Energy-saving light bulbs are more efficient, last longer, and use less power so you pay less each month on your bill. Energy-saving light bulbs fit most standard fixtures, but if you have an old fixture that won’t fit an energy-saving bulb, consider switching the light to a lower wattage. While using a higher wattage than a light fixture allows causes a fire hazard, you are free to use lower wattage bulbs safely. Consider lower wattage bulbs or “soft white” in old fixtures to use less power. And as your mother always said, turn lights off when you’re not using them.
Tip #3: Don’t let appliances make you overspend
Large appliances are another place where you can save big on your energy bills. Here are some cost-cutting tips for your most expensive household appliances:
- The Washer: Run clothing using the cold water cycle as much as possible. Make sure you’re not using more water than the load needs and that you use the right cycle to avoid washing for longer than your clothes require. Only wash towels once a week. When you buy a new washer, look for energy-efficient front-loading models designed to conserve power and/or water.
- The Dryer. Clean your lint trap and vents often and check the hose to make sure lint isn’t accumulating—this will increase efficiency and extend the life of the dryer. When possible, consider hanging up clothes to dry. Always dry a full load, as drying just a few pieces actually takes longer and running an over-stuffed load may take two runs.
- The Dishwasher. In almost any case, it’s actually cheaper to run a full load of dishes in the dishwasher than to wash the same amount of dishes by hand, so don’t avoid your dishwasher to try to save money. However, always run the dishwasher with a full load and avoid rinsing prior to loading unless absolutely necessary. If possible, run the dishwasher to wash only and then leave the door open to air dry or dry by hand.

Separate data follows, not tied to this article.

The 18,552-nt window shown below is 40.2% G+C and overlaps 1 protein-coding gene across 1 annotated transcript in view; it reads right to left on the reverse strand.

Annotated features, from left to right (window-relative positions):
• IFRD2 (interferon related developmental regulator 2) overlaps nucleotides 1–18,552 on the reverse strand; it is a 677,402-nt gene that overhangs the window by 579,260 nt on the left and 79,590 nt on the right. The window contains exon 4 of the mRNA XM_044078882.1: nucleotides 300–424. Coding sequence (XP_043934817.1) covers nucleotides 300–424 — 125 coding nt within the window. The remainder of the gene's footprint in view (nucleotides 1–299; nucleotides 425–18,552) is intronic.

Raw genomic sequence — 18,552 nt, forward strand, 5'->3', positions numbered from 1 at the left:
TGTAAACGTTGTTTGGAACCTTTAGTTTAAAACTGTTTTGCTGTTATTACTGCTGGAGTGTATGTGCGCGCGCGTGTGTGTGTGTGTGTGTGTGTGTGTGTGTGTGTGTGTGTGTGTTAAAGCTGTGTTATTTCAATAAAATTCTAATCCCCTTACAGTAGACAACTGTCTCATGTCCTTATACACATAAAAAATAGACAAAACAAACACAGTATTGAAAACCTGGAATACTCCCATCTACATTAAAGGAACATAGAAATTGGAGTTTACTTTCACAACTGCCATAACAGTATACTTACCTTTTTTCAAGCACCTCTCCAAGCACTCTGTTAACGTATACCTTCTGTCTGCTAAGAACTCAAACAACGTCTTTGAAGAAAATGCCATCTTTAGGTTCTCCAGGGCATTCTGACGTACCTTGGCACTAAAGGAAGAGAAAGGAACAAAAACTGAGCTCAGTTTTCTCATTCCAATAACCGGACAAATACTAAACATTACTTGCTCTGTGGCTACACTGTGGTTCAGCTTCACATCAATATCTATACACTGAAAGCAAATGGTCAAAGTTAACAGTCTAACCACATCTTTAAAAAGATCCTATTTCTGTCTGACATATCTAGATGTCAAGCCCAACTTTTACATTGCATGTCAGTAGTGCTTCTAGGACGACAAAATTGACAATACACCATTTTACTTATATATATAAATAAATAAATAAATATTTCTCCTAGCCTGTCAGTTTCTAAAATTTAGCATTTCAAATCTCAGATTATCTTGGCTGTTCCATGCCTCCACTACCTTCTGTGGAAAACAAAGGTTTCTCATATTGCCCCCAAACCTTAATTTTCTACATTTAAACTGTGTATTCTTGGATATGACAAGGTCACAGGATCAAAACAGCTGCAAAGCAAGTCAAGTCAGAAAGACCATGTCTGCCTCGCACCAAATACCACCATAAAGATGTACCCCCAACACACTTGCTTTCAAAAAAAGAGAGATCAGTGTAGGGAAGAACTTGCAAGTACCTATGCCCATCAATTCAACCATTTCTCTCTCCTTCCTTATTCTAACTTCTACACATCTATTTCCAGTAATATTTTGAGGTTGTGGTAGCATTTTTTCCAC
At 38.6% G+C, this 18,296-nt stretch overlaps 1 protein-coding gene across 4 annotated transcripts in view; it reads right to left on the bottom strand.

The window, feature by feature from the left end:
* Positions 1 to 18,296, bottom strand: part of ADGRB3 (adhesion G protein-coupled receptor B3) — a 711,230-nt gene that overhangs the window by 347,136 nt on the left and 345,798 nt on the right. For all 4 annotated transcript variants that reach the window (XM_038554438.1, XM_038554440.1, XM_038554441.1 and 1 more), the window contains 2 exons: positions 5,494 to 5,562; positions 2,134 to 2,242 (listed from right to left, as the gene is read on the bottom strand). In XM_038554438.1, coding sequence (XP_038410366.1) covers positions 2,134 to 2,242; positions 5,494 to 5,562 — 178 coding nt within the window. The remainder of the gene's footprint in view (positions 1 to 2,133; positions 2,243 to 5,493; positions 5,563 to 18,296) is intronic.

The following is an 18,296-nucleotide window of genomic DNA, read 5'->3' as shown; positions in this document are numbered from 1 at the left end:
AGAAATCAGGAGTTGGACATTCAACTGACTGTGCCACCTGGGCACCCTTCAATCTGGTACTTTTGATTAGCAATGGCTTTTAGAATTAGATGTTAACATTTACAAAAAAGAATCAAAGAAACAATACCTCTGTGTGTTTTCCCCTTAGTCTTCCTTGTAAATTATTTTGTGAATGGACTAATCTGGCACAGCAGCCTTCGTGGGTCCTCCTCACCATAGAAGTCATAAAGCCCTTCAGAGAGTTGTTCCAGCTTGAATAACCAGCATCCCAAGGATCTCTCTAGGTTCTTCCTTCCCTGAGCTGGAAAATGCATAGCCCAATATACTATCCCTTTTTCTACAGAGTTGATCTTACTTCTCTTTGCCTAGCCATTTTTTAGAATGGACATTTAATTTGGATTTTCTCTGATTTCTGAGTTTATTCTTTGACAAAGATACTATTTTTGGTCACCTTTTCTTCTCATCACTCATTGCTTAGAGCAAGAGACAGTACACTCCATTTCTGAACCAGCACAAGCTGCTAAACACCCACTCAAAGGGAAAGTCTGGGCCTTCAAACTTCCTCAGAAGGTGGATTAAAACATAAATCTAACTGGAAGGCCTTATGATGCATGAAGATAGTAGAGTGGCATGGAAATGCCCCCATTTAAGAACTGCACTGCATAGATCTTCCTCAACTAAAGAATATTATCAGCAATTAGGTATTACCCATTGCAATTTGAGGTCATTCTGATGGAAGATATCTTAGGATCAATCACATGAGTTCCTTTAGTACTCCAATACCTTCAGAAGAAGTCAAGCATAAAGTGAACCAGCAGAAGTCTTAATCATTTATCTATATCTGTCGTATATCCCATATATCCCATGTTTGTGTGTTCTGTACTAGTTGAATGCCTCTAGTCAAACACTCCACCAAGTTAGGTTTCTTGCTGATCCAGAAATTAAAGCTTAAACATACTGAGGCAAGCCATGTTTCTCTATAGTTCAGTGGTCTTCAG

- The Fridge. Make sure your refrigerator isn’t draining power, as old fridges tend to waste a large amount of energy; if you do buy a new fridge, go for an energy-efficient model. Keep the door closed as much as possible and keep a full fridge as much as possible—a full fridge actually runs more efficiently.
- The Water Heater. Make sure your water heater is not set to a higher temperature than your appliances require (check the manuals for your dishwasher and clothes washer). In general you can usually turn your heater down to 120 degrees. You can also wrap your unit in an insulation blanket to improve the efficiency. Replace old water heaters if you can as they drain power; when you buy a new one, consider getting a tankless water heater; they tend to be more efficient.
Tip #4: Use water wisely
There are a number of ways to reduce your water usage, too:
- Don’t water the lawn or wash your car at the hottest times of the day. Try watering your yard at night or early in the morning when temperatures are at their coolest. That way, you’re not wasting money on water that will simply evaporate before it’s really a use to your grass.
- Let your grass grown longer. Taller grass actually retains moisture better, so consider mowing your yard with a higher cut setting on your lawnmower.
- Use native plants and landscaping. Native plants tend to take less water to grow—especially drought resistant plants like cacti. (They also help you save by reducing other costs, like fertilizer and pesticide, because they are naturally suited to the area.)
- Use low-flow showerheads. This is an inexpensive way to save money on water. The good low-flow showerheads generally cost around $35 and you want a good one to avoid going back to the store if you’re disappointed with a low-quality head.